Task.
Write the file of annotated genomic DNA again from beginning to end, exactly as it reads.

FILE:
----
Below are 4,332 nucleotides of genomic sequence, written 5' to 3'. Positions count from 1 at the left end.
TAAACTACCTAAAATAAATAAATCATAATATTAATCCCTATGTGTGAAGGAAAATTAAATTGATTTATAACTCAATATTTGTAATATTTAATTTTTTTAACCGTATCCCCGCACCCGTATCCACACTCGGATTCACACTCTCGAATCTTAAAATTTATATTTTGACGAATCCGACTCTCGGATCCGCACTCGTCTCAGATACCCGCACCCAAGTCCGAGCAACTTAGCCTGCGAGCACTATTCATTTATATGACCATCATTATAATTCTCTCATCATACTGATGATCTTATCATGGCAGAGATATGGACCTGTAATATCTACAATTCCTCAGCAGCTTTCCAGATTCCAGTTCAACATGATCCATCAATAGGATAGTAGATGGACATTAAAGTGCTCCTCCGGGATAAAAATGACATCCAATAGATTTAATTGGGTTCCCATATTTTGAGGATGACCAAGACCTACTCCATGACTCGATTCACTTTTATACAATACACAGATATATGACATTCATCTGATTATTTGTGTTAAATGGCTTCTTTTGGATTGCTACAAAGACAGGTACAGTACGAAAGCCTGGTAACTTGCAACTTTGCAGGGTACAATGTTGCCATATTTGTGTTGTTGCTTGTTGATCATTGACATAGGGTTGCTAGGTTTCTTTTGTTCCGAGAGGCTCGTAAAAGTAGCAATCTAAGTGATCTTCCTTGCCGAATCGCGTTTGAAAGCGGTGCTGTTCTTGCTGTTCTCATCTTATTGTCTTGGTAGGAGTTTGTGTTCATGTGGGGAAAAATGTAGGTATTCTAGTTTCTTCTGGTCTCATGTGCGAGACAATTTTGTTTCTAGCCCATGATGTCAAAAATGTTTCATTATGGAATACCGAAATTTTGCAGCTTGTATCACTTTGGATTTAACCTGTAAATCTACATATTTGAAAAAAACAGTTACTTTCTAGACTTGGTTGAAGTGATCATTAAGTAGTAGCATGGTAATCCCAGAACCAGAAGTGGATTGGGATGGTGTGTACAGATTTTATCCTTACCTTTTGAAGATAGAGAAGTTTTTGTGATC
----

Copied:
Below are 4,332 nucleotides of genomic sequence, written 5' to 3'. Positions count from 1 at the left end.
TAAACTACCTAAAATAAATAAATCATAATATTAATCCCTATGTGTGAAGGAAAATTAAATTGATTTATAACTCAATATTTGTAATATTTAATTTTTTTAACCGTATCCCCGCACCCGTATCCACACTCGGATTCACACTCTCGAATCTTAAAATTTATATTTTGACGAATCCGACTCTCGGATCCGCACTCGTCTCAGATACCCGCACCCAAGTCCGAGCAACTTAGCCTGCGAGCACTATTCATTTATATGACCATCATTATAATTCTCTCATCATACTGATGATCTTATCATGGCAGAGATATGGACCTGTAATATCTACAATTCCTCAGCAGCTTTCCAGATTCCAGTTCAACATGATCCATCAATAGGATAGTAGATGGACATTAAAGTGCTCCTCCGGGATAAAAATGACATCCAATAGATTTAATTGGGTTCCCATATTTTGAGGATGACCAAGACCTACTCCATGACTCGATTCACTTTTATACAATACACAGATATATGACATTCATCTGATTATTTGTGTTAAATGGCTTCTTTTGGATTGCTACAAAGACAGGTACAGTACGAAAGCCTGGTAACTTGCAACTTTGCAGGGTACAATGTTGCCATATTTGTGTTGTTGCTTGTTGATCATTGACATAGGGTTGCTAGGTTTCTTTTGTTCCGAGAGGCTCGTAAAAGTAGCAATCTAAGTGATCTTCCTTGCCGAATCGCGTTTGAAAGCGGTGCTGTTCTTGCTGTTCTCATCTTATTGTCTTGGTAGGAGTTTGTGTTCATGTGGGGAAAAATGTAGGTATTCTAGTTTCTTCTGGTCTCATGTGCGAGACAATTTTGTTTCTAGCCCATGATGTCAAAAATGTTTCATTATGGAATACCGAAATTTTGCAGCTTGTATCACTTTGGATTTAACCTGTAAATCTACATATTTGAAAAAAACAGTTACTTTCTAGACTTGGTTGAAGTGATCATTAAGTAGTAGCATGGTAATCCCAGAACCAGAAGTGGATTGGGATGGTGTGTACAGATTTTATCCTTACCTTTTGAAGATAGAGAAGTTTTTGTGATC